Maybe my job isn't to understand the magic but rather to recognize when the magic is there. I spent a year and a half suffering through first drafts that were magic-less. My stubborn nature made it hard for me to put those unfinished novels away. We writers are supposed to struggle, right? Maybe. But I'm quite certain we are supposed to be having fun, too.

Sunday, January 10, 2010

What's Your Favorite Book?

Betsy Bird, at Fuse #8, is putting together a list of the top 100 chapter books of all time. These are books for kids basically in 3rd-8th grade. Not picture books. Not easy readers. Not young adult. The list will be based on our votes. Everyone is allowed to vote for their top ten of all time. To vote, all you have to do is email Betsy at with your list. Subject heading should be "Chapter Book Poll." Put your favorite as number one, and go in order from there. You can add a little reason why if you want, but you don't have to. Click here for more information. The voting deadline is January 31, 2010, so don't delay!

Here's my list:

1. Are You There God It's Me Margaret by Judy Blume: Groundbreaking in its candor about God, religion, and puberty. And think of all the authors Judy has inspired. She changed the children's lit landscape forever.
2. Holes by Louis Sachar: Critically acclaimed literary fiction + popular appeal = Success with a capital S!
3. Charlotte's Web by E.B. White: Enduring classic (as opposed to the other classics that teachers continue to make kids read but that kids really don't like)
4. Number the Stars by Lois Lowry: Best introduction to the Holocaust for this age group. Love the treatment of courage and the seamless weaving of Red Riding Hood into the story.
5. A Single Shard by Linda Sue Park: Proof that any topic can be made interesting in the hands of a master storyteller
6. Blubber by Judy Blume: Another Judy title, just to make sure she gets as many points as possible.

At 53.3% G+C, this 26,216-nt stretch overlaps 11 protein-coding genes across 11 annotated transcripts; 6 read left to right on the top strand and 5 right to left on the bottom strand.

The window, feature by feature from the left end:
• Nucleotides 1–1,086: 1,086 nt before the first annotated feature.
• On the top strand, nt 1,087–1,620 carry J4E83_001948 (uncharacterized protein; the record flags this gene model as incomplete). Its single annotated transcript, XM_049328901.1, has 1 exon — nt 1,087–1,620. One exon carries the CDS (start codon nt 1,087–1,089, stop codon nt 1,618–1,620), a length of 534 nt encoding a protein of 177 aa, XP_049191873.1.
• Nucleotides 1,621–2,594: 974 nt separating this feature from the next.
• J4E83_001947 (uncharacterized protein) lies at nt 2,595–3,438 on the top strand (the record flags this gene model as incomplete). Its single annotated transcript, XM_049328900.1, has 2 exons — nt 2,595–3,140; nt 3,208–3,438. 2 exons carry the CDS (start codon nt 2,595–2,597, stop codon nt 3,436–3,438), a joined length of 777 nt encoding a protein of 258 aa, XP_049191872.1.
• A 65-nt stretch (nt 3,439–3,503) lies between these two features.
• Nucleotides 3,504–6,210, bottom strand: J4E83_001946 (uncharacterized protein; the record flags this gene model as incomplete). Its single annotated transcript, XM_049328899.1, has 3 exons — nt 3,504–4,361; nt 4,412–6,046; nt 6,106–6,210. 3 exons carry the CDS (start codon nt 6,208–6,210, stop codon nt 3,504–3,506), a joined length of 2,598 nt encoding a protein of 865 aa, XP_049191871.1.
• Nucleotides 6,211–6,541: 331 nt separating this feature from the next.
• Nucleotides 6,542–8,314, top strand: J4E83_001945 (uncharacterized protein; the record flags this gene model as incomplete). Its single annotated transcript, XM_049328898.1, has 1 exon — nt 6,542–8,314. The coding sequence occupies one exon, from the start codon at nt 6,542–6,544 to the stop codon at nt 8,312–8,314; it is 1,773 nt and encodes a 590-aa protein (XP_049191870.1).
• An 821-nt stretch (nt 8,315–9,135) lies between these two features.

7. Love That Dog by Sharon Creech: Best free verse novel. Best dog story. Gotta love it!
8. Rules by Cynthia Lord: With so many kids with special needs today, I predict this story of friendship and accepting differences will stand the test of time.
9. Joey Pigza Swallowed the Key by Jack Gantos: Voice voice voice.
10. The Giver by Lois Lowry: My favorite dystopian novel for this age group.

I realize I left off any fantasy novels (Sorry Harry Potter!) and any humorous novels as well. But ten is ten, so here you go. I would love to see your favorites. And I'm really looking forward to seeing the final results.

Thursday, January 07, 2010

All Things Graceling

Have you read Graceling, by Kristin Cashore? It is truly remarkable, and I highly recommend it. In fact, I wrote my latest Book Look column all about the wonders of its first chapter.

This morning I read a fabulous article by Cashore about the challenge of following the rules of the world she created in her fantasy novel. Anyone interested in Graceling, or Cashore, or writing will want to read this. Even if you don't write fantasy, this article is interesting because there are these rules of logic and believability in all novels. Having to manage time, space, and character traits while weaving together a believable and interesting plot... that is the challenge we authors face every day.

Tuesday, January 05, 2010

Puppy Update

I think people are generally more interested in puppies than they are in children's literature. You would not believe the number of emails I get about my Mini Whoodle, Ozzy! I blogged about our decision to get him, and I guess when people do a web search for Whoodles, they find me. So I figured it was high time I give an update about our life with Ozzy, otherwise known as The World's Sweetest Dog.